Veritus Ltd.
All rights reserved

Contact Us   |  Veritus   |  Committee  |  Submissions

Pioneers in Digital Research and Attributions

"...after paintings by Velázquez, who would remain, along with Rubens and Rembrandt, Goya’s greatest source of inspiration."

Francisco José de Goya y Lucientes was born in the small Spanish town of Fuendetodos on March 30, 1746. It is located in the Aragonese area of Spain. Goya’s father was a painter and a gilder of altarpieces, and his mother was descended from a family of minor nobility. Information about the childhood of Goya's childhood is scarce. He attended school in Zaragoza at the Escuelas Pias. Goya's formal artistic education commenced at the age of 14 when he was apprenticed to a local master, José Luzan. Luzan was a talented painter although little-known outside of his area. Goya spent four years working in the studio of Luzan.
   In 1763 the young artist travelled to Madrid, where he hoped to win a prize at the Academy of San Fernando. Although he did not win the prize, he did meet Francisco Bayeu. Bayeu was also from the Aragonese area of Spain and he was working at the court. Bayeu was very influential in forming Goya's early style. Bayeu also was responsible for his participation in an important commission, the fresco decoration of the Church of the Virgin in El Pilar in Zaragoza.
    In 1771 Goya travelled to Italy where he remained for approximately one year. Very little is known of his time there. Goya did spend some months in Rome and entered a work at the Parma Academy competition, in which he was successful.
    Goya returned to Spain about 1773 and participated in several other fresco projects, including that for the Charterhouse of Aula Dei, near Zaragoza, in 1774. There paintings prefigure those of his greatest fresco project, which was executed in the Church of San Antonio de la Florida, Madrid, in 1798. It was during this time that Goya began to do prints after paintings by Velázquez, who would remain, along with Rubens and Rembrandt, Goya’s greatest source of inspiration.
    By 1786 Goya was working in an official capacity for King Charles III, certainly the most enlightened Spanish monarch of the 18th century. Goya was appointed "first court painter" in 1799. His tapestry cartoons executed in the late 1780s and early 1790s were highly praised for their candid views of everyday Spanish life. Goya revolutionised the tapestry industry with these cartoons, which had slavishly reproduced the Flemish genre scenes of the 17th-century painter David Teniers.
    Some of Goya's most beautiful portraits date from this period. Many are of his of his friends, members of the court, and the nobility. Works during this period also show that Goya was strongly influenced by the English School which was fathered by Van Dyck.
    In the winter of 1792, Goya contracted a serious disease while on a visit to southern Spain. It left him totally deaf and marked a turning point in his career. A mood of pessimism entered Goya's work. Between 1797 and 1799 he drew and etched the first of his great print series The Caprices, which mock the social mores and superstitions of the time. Later came other series, such as Disasters of War, 1810 and Absurdities, 1820-1823, which present more caustic commentaries on the ills and follies of humanity. The horrors of warfare were of great concern to Goya, who observed firsthand the battles between French soldiers and Spanish citizens during the bloody years of the Napoleonic occupation of Spain. In 1814 he completed Second of May, 1808 and Third of May, 1808. These paintings depict horrifying and dramatically brutal massacres of groups of unarmed Spanish street fighters by French soldiers. Both are painted, like so many later pictures by Goya, in thick, bold strokes of dark color punctuated by brilliant yellow and red highlights.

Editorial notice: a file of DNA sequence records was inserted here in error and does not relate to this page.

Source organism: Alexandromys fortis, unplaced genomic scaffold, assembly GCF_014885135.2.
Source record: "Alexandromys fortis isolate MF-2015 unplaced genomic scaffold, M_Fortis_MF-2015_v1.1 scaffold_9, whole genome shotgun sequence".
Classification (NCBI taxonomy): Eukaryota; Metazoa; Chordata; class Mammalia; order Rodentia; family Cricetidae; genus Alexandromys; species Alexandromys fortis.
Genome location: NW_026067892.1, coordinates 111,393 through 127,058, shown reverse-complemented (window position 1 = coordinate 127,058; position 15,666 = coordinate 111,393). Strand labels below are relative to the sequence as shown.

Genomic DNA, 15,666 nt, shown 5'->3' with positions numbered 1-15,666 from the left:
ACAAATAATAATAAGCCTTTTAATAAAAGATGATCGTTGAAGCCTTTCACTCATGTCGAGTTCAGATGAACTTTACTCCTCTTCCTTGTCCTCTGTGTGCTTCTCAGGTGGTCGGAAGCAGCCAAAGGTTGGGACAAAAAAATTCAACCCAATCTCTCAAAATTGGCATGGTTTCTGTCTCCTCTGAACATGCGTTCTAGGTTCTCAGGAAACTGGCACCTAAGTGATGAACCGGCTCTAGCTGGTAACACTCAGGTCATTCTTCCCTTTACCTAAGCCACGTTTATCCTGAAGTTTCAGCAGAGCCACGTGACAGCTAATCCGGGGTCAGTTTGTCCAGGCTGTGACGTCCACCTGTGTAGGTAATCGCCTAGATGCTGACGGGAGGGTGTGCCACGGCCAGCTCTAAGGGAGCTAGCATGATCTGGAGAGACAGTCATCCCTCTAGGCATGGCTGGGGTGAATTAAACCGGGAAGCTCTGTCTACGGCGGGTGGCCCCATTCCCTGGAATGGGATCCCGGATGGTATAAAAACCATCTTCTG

Straightforward candour and honesty are also present in many of Goya's later portraits, in which the royal family is shown in a completely frank fashion, as a group of strikingly homely individuals.
    Later came the so-called "Black Paintings," scenes of witchcraft and other bizarre activities. There are among the most outstanding works of the artist's later years. They were executed about 1820, and most of these paintings are now in the Prado. Some were originally painted in fresco on the walls of Goya's country house and later transferred to canvas. These oppressive works attest to his progressively darkening mood. The oppressive political situation in Spain forced him to depart for France in 1824. In Bordeaux he took up the then new art of lithography, producing a series of bullfight scenes, which are considered to be some of the finest lithographs ever made. Although he returned to Madrid for a brief visit in 1826, he died in self-imposed exile in Bordeaux two years later, on April 16, 1828. Goya left no immediate followers of consequence, however there were many artists who copied his style in both France and Spain. Unfortunately, various experts attributed many of these works to Goya over the last hundred years.

"...various experts attributed many of these works to Goya over the last hundred years."
Contact Us

Goya Committee

Submit a work

© 1995-2018, All rights reserved

If you have any technical problems with this site, please contact the

This site is being constantly updated and expanded,
it was last modified : 7 May 2016